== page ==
Anti-vax vultures flocked to the news of former Defense Secretary Colin Powell’s death on Monday, making ignorant assertions about the efficacy of Covid-19 vaccines. Powell, who was fully vaccinated, died from complications of the disease.
In Powell's death, many vaccination skeptics claimed to see evidence that Covid vaccines are ineffective and, thus, unnecessary. But that couldn’t be further from the truth.
Powell, 84, had been diagnosed with multiple myeloma, a blood cancer that depresses the immune system. He was immunocompromised, just like about 92 million other people in the U.S., according to data from the Kaiser Family Foundation. And because immunocompromised people are at greater risk of developing serious illness and dying from contracting the coronavirus, the public’s vaccination status is just as important to them as their own.
Powell died from Covid as a vaccinated person, but science tells us we’re less likely to spread the virus to others and to create vaccine-evading variants when we get vaccinated. In a humane society, that alone would be all the incentive needed. However, in America, selfishness has been and remains a barrier to vaccine uptake.
Fundamentally, vaccination is about selflessness. For that reason, the public figures who used Powell’s death to spread anti-vax misinformation may come as no surprise to you.
There was Fox News anchor John Roberts, who claimed that Powell’s death “raises new concerns about how effective vaccines are long-term.” (Roberts deleted the tweet hours later, writing that it wasn’t meant to be interpreted as “anti-vax” and that he himself has been vaccinated.)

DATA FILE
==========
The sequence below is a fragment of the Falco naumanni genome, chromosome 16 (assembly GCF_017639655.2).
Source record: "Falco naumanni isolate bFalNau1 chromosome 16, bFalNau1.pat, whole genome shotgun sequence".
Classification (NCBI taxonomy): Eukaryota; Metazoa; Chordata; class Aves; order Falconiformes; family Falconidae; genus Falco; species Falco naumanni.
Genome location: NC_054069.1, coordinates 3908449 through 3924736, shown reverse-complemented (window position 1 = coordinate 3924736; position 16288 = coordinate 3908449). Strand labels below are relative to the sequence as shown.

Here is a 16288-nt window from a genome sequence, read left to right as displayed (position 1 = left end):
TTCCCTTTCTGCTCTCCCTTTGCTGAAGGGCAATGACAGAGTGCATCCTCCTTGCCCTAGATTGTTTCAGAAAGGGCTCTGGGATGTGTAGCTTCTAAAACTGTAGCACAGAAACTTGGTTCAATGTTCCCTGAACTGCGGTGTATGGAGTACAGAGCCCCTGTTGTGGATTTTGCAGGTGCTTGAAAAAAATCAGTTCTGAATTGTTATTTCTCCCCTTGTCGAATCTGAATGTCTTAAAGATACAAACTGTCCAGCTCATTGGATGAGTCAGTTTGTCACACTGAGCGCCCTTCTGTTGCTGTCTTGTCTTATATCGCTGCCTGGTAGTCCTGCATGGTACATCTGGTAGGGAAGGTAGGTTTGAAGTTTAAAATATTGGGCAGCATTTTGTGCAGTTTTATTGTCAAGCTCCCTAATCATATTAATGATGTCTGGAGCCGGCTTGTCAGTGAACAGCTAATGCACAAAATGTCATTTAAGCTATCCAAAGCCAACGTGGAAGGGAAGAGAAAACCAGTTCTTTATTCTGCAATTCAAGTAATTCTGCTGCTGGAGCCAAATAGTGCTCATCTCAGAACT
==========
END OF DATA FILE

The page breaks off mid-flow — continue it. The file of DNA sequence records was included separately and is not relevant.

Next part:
Adding to the mix was Fox News host Tucker Carlson, who claimed that Powell’s death means “you’ve been lied to” about the vaccines’ effectiveness. Another Fox News host, Will Cain, claimed that Powell’s death from Covid complications is a “very high-profile example that’s going to require more truth.”
“We talk about [Powell’s death] on a day when state after state and institution after institution are pushing mandates for vaccination,” Cain said Monday on “Fox & Friends.”
Each of these men is posing questions that have already been asked and answered. Vaccination mandates are working in encouraging more people to get vaccinated. More people’s getting vaccinated is decreasing Covid-related deaths and hospitalizations. Getting a Covid vaccine not only might benefit each of us individually; there’s also no doubt that widespread vaccination protects those at high risk — like the late Colin Powell.
Nearly two years into this pandemic, information about why we get vaccinated is widely available. Anti-vaxxers and their allies just don’t like the answer.
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